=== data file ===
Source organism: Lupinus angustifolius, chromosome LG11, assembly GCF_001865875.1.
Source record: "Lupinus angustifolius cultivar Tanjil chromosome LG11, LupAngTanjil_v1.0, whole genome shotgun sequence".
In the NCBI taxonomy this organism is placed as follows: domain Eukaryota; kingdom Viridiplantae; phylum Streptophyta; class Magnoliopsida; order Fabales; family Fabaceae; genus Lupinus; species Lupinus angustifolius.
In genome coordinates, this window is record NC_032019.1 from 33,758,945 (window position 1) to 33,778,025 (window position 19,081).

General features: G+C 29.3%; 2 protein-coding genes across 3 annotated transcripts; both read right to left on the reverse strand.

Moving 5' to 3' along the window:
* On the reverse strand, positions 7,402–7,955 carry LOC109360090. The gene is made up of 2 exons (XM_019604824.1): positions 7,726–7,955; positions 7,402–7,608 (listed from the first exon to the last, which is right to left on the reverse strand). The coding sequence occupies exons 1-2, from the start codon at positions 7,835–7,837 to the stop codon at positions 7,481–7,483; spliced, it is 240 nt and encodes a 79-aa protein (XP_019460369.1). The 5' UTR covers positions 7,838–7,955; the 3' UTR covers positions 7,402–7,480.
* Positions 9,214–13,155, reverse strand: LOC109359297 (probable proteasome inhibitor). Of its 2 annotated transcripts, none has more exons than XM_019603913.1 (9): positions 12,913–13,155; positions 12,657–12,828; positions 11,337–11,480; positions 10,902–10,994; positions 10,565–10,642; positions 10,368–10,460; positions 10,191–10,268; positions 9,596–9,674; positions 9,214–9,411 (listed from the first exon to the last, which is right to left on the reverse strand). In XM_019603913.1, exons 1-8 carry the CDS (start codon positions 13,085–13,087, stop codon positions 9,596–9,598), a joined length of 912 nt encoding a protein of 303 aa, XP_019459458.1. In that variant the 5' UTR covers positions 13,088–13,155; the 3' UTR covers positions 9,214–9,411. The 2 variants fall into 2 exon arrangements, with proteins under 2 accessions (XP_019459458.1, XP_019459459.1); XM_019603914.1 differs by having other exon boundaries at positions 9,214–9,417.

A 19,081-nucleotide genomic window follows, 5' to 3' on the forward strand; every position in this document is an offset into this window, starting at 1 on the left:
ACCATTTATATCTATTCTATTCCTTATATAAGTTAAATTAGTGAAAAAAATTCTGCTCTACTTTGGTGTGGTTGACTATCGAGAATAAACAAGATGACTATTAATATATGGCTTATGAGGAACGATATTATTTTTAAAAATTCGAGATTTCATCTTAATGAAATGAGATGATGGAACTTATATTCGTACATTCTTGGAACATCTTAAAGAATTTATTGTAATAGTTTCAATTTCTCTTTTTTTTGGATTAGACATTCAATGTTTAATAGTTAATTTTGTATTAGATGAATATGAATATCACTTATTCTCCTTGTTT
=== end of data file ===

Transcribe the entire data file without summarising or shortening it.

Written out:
Source organism: Lupinus angustifolius, chromosome LG11, assembly GCF_001865875.1.
Source record: "Lupinus angustifolius cultivar Tanjil chromosome LG11, LupAngTanjil_v1.0, whole genome shotgun sequence".
In the NCBI taxonomy this organism is placed as follows: domain Eukaryota; kingdom Viridiplantae; phylum Streptophyta; class Magnoliopsida; order Fabales; family Fabaceae; genus Lupinus; species Lupinus angustifolius.
In genome coordinates, this window is record NC_032019.1 from 33,758,945 (window position 1) to 33,778,025 (window position 19,081).

General features: G+C 29.3%; 2 protein-coding genes across 3 annotated transcripts; both read right to left on the reverse strand.

Moving 5' to 3' along the window:
* On the reverse strand, positions 7,402–7,955 carry LOC109360090. The gene is made up of 2 exons (XM_019604824.1): positions 7,726–7,955; positions 7,402–7,608 (listed from the first exon to the last, which is right to left on the reverse strand). The coding sequence occupies exons 1-2, from the start codon at positions 7,835–7,837 to the stop codon at positions 7,481–7,483; spliced, it is 240 nt and encodes a 79-aa protein (XP_019460369.1). The 5' UTR covers positions 7,838–7,955; the 3' UTR covers positions 7,402–7,480.
* Positions 9,214–13,155, reverse strand: LOC109359297 (probable proteasome inhibitor). Of its 2 annotated transcripts, none has more exons than XM_019603913.1 (9): positions 12,913–13,155; positions 12,657–12,828; positions 11,337–11,480; positions 10,902–10,994; positions 10,565–10,642; positions 10,368–10,460; positions 10,191–10,268; positions 9,596–9,674; positions 9,214–9,411 (listed from the first exon to the last, which is right to left on the reverse strand). In XM_019603913.1, exons 1-8 carry the CDS (start codon positions 13,085–13,087, stop codon positions 9,596–9,598), a joined length of 912 nt encoding a protein of 303 aa, XP_019459458.1. In that variant the 5' UTR covers positions 13,088–13,155; the 3' UTR covers positions 9,214–9,411. The 2 variants fall into 2 exon arrangements, with proteins under 2 accessions (XP_019459458.1, XP_019459459.1); XM_019603914.1 differs by having other exon boundaries at positions 9,214–9,417.

A 19,081-nucleotide genomic window follows, 5' to 3' on the forward strand; every position in this document is an offset into this window, starting at 1 on the left:
ACCATTTATATCTATTCTATTCCTTATATAAGTTAAATTAGTGAAAAAAATTCTGCTCTACTTTGGTGTGGTTGACTATCGAGAATAAACAAGATGACTATTAATATATGGCTTATGAGGAACGATATTATTTTTAAAAATTCGAGATTTCATCTTAATGAAATGAGATGATGGAACTTATATTCGTACATTCTTGGAACATCTTAAAGAATTTATTGTAATAGTTTCAATTTCTCTTTTTTTTGGATTAGACATTCAATGTTTAATAGTTAATTTTGTATTAGATGAATATGAATATCACTTATTCTCCTTGTTT